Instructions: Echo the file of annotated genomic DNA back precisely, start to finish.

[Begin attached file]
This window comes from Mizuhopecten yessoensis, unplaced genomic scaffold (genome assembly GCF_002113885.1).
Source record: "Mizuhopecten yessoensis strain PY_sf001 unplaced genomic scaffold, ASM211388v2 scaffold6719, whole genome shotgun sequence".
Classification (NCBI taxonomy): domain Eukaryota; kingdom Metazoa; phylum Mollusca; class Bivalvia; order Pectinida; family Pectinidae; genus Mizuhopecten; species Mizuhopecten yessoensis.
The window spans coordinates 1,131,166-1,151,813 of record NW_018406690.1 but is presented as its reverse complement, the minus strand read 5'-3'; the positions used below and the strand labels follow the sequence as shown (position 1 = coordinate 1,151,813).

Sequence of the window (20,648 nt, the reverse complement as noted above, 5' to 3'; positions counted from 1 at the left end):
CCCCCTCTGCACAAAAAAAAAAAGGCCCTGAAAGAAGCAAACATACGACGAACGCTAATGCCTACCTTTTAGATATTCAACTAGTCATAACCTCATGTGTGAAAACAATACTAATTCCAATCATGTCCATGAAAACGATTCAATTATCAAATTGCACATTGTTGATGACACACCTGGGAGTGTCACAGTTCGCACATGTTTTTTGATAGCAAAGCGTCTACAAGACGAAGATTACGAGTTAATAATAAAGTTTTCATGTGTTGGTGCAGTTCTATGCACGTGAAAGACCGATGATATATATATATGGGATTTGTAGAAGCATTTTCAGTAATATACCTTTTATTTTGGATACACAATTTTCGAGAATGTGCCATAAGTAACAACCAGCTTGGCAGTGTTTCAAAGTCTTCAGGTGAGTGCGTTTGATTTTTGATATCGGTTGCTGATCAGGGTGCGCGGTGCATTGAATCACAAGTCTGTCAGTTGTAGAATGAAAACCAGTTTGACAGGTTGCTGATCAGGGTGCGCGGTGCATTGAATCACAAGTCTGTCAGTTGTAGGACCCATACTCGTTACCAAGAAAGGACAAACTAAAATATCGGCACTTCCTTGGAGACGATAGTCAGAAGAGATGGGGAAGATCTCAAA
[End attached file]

This window comes from Mizuhopecten yessoensis, unplaced genomic scaffold (genome assembly GCF_002113885.1).
Source record: "Mizuhopecten yessoensis strain PY_sf001 unplaced genomic scaffold, ASM211388v2 scaffold6719, whole genome shotgun sequence".
Classification (NCBI taxonomy): domain Eukaryota; kingdom Metazoa; phylum Mollusca; class Bivalvia; order Pectinida; family Pectinidae; genus Mizuhopecten; species Mizuhopecten yessoensis.
The window spans coordinates 1,131,166-1,151,813 of record NW_018406690.1 but is presented as its reverse complement, the minus strand read 5'-3'; the positions used below and the strand labels follow the sequence as shown (position 1 = coordinate 1,151,813).

Sequence of the window (20,648 nt, the reverse complement as noted above, 5' to 3'; positions counted from 1 at the left end):
CCCCCTCTGCACAAAAAAAAAAAGGCCCTGAAAGAAGCAAACATACGACGAACGCTAATGCCTACCTTTTAGATATTCAACTAGTCATAACCTCATGTGTGAAAACAATACTAATTCCAATCATGTCCATGAAAACGATTCAATTATCAAATTGCACATTGTTGATGACACACCTGGGAGTGTCACAGTTCGCACATGTTTTTTGATAGCAAAGCGTCTACAAGACGAAGATTACGAGTTAATAATAAAGTTTTCATGTGTTGGTGCAGTTCTATGCACGTGAAAGACCGATGATATATATATATGGGATTTGTAGAAGCATTTTCAGTAATATACCTTTTATTTTGGATACACAATTTTCGAGAATGTGCCATAAGTAACAACCAGCTTGGCAGTGTTTCAAAGTCTTCAGGTGAGTGCGTTTGATTTTTGATATCGGTTGCTGATCAGGGTGCGCGGTGCATTGAATCACAAGTCTGTCAGTTGTAGAATGAAAACCAGTTTGACAGGTTGCTGATCAGGGTGCGCGGTGCATTGAATCACAAGTCTGTCAGTTGTAGGACCCATACTCGTTACCAAGAAAGGACAAACTAAAATATCGGCACTTCCTTGGAGACGATAGTCAGAAGAGATGGGGAAGATCTCAAA